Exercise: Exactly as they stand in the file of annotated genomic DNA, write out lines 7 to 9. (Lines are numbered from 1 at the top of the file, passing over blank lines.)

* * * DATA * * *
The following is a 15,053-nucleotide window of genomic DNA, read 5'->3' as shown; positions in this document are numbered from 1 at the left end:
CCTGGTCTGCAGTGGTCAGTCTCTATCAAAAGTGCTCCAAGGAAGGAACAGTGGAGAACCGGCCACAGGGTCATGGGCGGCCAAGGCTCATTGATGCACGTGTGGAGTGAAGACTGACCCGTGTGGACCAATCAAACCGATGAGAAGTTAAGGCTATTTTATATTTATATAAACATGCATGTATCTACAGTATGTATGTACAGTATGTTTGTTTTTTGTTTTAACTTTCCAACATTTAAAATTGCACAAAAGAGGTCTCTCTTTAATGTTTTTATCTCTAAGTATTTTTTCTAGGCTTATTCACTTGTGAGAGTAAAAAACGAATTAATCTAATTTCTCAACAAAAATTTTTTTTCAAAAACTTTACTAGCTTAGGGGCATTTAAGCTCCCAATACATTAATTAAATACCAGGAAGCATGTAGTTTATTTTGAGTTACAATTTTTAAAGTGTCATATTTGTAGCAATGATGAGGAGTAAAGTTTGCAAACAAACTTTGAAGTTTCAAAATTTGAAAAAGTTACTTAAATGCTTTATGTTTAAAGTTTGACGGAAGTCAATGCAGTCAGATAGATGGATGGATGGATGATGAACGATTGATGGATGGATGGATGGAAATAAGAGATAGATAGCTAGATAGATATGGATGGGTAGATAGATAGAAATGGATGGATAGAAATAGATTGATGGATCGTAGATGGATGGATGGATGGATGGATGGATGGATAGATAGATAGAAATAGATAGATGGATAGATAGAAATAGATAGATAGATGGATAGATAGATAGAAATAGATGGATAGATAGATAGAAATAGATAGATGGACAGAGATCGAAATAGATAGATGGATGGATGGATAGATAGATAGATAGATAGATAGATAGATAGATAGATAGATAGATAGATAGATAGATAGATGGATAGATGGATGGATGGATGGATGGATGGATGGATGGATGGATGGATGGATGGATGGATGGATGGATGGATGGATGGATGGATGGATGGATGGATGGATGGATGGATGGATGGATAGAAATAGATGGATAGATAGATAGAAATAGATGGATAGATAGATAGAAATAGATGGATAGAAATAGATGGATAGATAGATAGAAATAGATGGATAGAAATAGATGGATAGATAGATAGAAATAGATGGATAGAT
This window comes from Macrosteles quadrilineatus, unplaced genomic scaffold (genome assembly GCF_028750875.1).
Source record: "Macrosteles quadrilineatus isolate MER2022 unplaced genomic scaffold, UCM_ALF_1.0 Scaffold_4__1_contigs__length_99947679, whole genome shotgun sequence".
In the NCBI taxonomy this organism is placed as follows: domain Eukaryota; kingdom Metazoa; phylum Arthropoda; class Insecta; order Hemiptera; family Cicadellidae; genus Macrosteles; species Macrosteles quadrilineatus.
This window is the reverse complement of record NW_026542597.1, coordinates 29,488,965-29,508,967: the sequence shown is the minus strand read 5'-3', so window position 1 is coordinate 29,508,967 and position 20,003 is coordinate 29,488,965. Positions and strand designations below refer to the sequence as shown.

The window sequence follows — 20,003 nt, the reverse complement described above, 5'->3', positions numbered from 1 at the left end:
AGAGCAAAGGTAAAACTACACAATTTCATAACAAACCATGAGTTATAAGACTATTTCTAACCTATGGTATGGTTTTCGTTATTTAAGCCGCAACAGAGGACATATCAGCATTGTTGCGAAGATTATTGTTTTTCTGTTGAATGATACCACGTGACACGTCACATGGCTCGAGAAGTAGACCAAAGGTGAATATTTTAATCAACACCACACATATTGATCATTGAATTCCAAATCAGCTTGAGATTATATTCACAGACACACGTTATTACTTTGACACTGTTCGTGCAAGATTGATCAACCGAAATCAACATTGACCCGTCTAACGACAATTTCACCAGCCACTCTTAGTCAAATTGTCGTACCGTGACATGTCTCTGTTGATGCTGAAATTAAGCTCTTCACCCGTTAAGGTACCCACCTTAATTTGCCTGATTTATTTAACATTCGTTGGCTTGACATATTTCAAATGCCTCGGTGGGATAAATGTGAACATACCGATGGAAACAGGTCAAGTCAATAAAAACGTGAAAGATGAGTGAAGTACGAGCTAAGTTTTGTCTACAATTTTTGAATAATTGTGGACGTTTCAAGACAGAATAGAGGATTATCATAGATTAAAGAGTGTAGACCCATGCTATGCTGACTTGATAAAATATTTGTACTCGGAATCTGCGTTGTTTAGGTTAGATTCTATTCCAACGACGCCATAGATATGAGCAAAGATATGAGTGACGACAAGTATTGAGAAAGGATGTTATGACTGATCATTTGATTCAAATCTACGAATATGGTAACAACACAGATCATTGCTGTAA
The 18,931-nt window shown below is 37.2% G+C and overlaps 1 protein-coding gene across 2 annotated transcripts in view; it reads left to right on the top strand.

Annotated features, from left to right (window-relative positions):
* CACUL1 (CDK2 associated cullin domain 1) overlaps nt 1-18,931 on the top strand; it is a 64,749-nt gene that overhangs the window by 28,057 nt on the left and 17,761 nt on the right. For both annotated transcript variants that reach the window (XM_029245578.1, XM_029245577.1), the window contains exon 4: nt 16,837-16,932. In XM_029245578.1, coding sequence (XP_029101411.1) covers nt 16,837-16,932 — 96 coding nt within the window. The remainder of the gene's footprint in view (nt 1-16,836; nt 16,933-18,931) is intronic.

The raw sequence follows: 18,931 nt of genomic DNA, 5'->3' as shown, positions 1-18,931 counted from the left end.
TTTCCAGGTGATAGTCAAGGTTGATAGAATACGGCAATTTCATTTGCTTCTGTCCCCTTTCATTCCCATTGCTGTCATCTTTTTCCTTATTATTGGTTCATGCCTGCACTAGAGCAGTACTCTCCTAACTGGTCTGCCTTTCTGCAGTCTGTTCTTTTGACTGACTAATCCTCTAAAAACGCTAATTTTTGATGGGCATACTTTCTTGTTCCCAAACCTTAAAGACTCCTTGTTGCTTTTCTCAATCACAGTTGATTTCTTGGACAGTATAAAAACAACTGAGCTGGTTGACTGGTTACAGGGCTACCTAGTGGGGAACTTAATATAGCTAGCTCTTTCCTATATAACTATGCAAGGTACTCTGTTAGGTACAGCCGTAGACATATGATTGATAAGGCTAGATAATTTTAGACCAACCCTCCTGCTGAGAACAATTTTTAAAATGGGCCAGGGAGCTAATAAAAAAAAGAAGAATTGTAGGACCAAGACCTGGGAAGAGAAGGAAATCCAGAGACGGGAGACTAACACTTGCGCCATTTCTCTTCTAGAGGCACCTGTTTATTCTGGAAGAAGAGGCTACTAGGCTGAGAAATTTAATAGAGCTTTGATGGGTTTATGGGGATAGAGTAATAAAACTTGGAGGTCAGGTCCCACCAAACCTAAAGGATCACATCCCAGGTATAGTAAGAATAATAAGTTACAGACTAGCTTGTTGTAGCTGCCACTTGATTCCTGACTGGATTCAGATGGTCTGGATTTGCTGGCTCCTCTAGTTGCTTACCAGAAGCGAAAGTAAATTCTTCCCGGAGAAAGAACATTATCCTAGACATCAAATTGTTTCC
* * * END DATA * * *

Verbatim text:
The window sequence follows — 20,003 nt, the reverse complement described above, 5'->3', positions numbered from 1 at the left end:
AGAGCAAAGGTAAAACTACACAATTTCATAACAAACCATGAGTTATAAGACTATTTCTAACCTATGGTATGGTTTTCGTTATTTAAGCCGCAACAGAGGACATATCAGCATTGTTGCGAAGATTATTGTTTTTCTGTTGAATGATACCACGTGACACGTCACATGGCTCGAGAAGTAGACCAAAGGTGAATATTTTAATCAACACCACACATATTGATCATTGAATTCCAAATCAGCTTGAGATTATATTCACAGACACACGTTATTACTTTGACACTGTTCGTGCAAGATTGATCAACCGAAATCAACATTGACCCGTCTAACGACAATTTCACCAGCCACTCTTAGTCAAATTGTCGTACCGTGACATGTCTCTGTTGATGCTGAAATTAAGCTCTTCACCCGTTAAGGTACCCACCTTAATTTGCCTGATTTATTTAACATTCGTTGGCTTGACATATTTCAAATGCCTCGGTGGGATAAATGTGAACATACCGATGGAAACAGGTCAAGTCAATAAAAACGTGAAAGATGAGTGAAGTACGAGCTAAGTTTTGTCTACAATTTTTGAATAATTGTGGACGTTTCAAGACAGAATAGAGGATTATCATAGATTAAAGAGTGTAGACCCATGCTATGCTGACTTGATAAAATATTTGTACTCGGAATCTGCGTTGTTTAGGTTAGATTCTATTCCAACGACGCCATAGATATGAGCAAAGATATGAGTGACGACAAGTATTGAGAAAGGATGTTATGACTGATCATTTGATTCAAATCTACGAATATGGTAACAACACAGATCATTGCTGTAA
The 18,931-nt window shown below is 37.2% G+C and overlaps 1 protein-coding gene across 2 annotated transcripts in view; it reads left to right on the top strand.